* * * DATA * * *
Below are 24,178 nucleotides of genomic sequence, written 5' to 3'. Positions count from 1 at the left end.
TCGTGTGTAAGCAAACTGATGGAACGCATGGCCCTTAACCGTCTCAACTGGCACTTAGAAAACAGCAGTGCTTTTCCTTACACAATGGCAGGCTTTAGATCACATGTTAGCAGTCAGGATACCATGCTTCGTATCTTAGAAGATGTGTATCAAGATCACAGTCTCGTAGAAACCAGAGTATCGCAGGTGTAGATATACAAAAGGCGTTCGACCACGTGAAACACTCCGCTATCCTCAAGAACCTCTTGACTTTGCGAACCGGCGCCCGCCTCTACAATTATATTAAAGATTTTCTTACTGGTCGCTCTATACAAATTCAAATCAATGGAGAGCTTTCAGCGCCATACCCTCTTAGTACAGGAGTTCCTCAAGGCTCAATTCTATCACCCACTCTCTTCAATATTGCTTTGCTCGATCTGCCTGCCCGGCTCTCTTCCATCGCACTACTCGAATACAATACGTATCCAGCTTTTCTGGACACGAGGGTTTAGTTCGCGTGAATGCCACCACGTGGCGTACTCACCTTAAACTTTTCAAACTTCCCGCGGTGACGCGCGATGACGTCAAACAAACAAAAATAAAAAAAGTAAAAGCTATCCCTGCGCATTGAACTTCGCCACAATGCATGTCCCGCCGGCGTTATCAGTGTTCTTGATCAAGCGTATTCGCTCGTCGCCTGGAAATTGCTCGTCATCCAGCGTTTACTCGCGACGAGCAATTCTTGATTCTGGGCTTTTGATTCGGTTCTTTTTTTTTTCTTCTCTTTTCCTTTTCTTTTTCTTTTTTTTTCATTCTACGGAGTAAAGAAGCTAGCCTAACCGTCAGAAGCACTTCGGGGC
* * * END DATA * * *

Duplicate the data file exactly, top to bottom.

Below are 24,178 nucleotides of genomic sequence, written 5' to 3'. Positions count from 1 at the left end.
TCGTGTGTAAGCAAACTGATGGAACGCATGGCCCTTAACCGTCTCAACTGGCACTTAGAAAACAGCAGTGCTTTTCCTTACACAATGGCAGGCTTTAGATCACATGTTAGCAGTCAGGATACCATGCTTCGTATCTTAGAAGATGTGTATCAAGATCACAGTCTCGTAGAAACCAGAGTATCGCAGGTGTAGATATACAAAAGGCGTTCGACCACGTGAAACACTCCGCTATCCTCAAGAACCTCTTGACTTTGCGAACCGGCGCCCGCCTCTACAATTATATTAAAGATTTTCTTACTGGTCGCTCTATACAAATTCAAATCAATGGAGAGCTTTCAGCGCCATACCCTCTTAGTACAGGAGTTCCTCAAGGCTCAATTCTATCACCCACTCTCTTCAATATTGCTTTGCTCGATCTGCCTGCCCGGCTCTCTTCCATCGCACTACTCGAATACAATACGTATCCAGCTTTTCTGGACACGAGGGTTTAGTTCGCGTGAATGCCACCACGTGGCGTACTCACCTTAAACTTTTCAAACTTCCCGCGGTGACGCGCGATGACGTCAAACAAACAAAAATAAAAAAAGTAAAAGCTATCCCTGCGCATTGAACTTCGCCACAATGCATGTCCCGCCGGCGTTATCAGTGTTCTTGATCAAGCGTATTCGCTCGTCGCCTGGAAATTGCTCGTCATCCAGCGTTTACTCGCGACGAGCAATTCTTGATTCTGGGCTTTTGATTCGGTTCTTTTTTTTTTCTTCTCTTTTCCTTTTCTTTTTCTTTTTTTTTCATTCTACGGAGTAAAGAAGCTAGCCTAACCGTCAGAAGCACTTCGGGGC